Images © Gabriel Bá and Fábio Moon.
This is the first thing I’ve read by these two creators, who despite their names are twin brothers from Brazil. They’re best known for work at Dark Horse Comics, and they were entertaining at last year’s Eisner Awards in San Diego, that’s about all I knew before opening these comics.
DAYTRIPPER is what I would call a “slice of life” story, focused on the main character, Brás de Oliva Domingos, and taking place in Brazil, I assume. In issue 1 it’s his 32nd birthday, and he’s conflicted about many things including his job of writing obituaries, his famous writer father, and his mother. His dog, and his friend Jorge seem to be the ones he’s not conflicted about. Going to some sort of award presentation for his father, and on Brás’ own birthday? Now, that’s a big conflict. In fact, on the way to it, he turns aside into a small bar for a drink. What happens then seems like it ought to be the end of his story…but in issue 2, we’re back in the past, when Brás was 21, and he and Jorge were traveling around the country. Brás meets a girl, has an affair, and takes part in a ritual of her local seaside village. The ritual involves taking floating offerings out into the ocean and setting them adrift. And at the end of this issue, once again Brás has an apparent life-ending accident. But, how could that be? I’m intrigued. If there’s a fantasy element to this story, it’s subtle, and I want to know more. I’ll keep reading.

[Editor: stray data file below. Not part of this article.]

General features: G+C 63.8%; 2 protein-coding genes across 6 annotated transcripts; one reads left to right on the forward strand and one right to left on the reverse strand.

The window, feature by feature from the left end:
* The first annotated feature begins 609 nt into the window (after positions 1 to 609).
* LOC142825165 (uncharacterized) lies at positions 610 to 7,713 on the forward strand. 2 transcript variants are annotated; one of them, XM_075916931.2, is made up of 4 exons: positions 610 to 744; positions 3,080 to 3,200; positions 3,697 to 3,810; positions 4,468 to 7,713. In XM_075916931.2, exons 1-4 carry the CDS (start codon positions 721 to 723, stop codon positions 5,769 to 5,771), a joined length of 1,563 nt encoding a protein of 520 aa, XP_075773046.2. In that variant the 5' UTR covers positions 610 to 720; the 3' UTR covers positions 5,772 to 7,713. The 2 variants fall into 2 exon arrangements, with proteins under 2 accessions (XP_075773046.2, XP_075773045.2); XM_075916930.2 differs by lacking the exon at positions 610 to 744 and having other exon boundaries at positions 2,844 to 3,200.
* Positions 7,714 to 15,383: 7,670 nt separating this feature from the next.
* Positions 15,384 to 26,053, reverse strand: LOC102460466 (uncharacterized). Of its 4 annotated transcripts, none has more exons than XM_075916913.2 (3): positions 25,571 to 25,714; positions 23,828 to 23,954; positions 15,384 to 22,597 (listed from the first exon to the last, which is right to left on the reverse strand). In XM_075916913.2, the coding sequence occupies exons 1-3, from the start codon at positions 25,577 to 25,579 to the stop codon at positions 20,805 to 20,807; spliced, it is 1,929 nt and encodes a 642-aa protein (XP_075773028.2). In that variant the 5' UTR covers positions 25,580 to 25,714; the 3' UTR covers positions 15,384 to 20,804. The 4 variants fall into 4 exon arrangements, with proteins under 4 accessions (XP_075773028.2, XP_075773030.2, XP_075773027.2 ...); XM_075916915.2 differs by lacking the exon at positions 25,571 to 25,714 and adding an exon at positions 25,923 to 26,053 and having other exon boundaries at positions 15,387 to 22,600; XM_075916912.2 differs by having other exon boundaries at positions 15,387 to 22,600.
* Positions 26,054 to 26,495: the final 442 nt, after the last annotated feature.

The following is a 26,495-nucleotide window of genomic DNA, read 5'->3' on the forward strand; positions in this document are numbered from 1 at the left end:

By the way, the art on the book has an informal looseness that’s appealing, and so does the lettering. I didn’t know why at first, and then I realized it’s because the balloon tails are not merged with the balloons, but extend a little inside of them. A subtle but effective touch by letterer Sean Konot, who has been lettering comics since the early 1990s, lately most often for Dark Horse, though he did quite a bit of work for DC over the years, too. Well done, nice job.
I’m looking forward to seeing where this goes next. Recommended.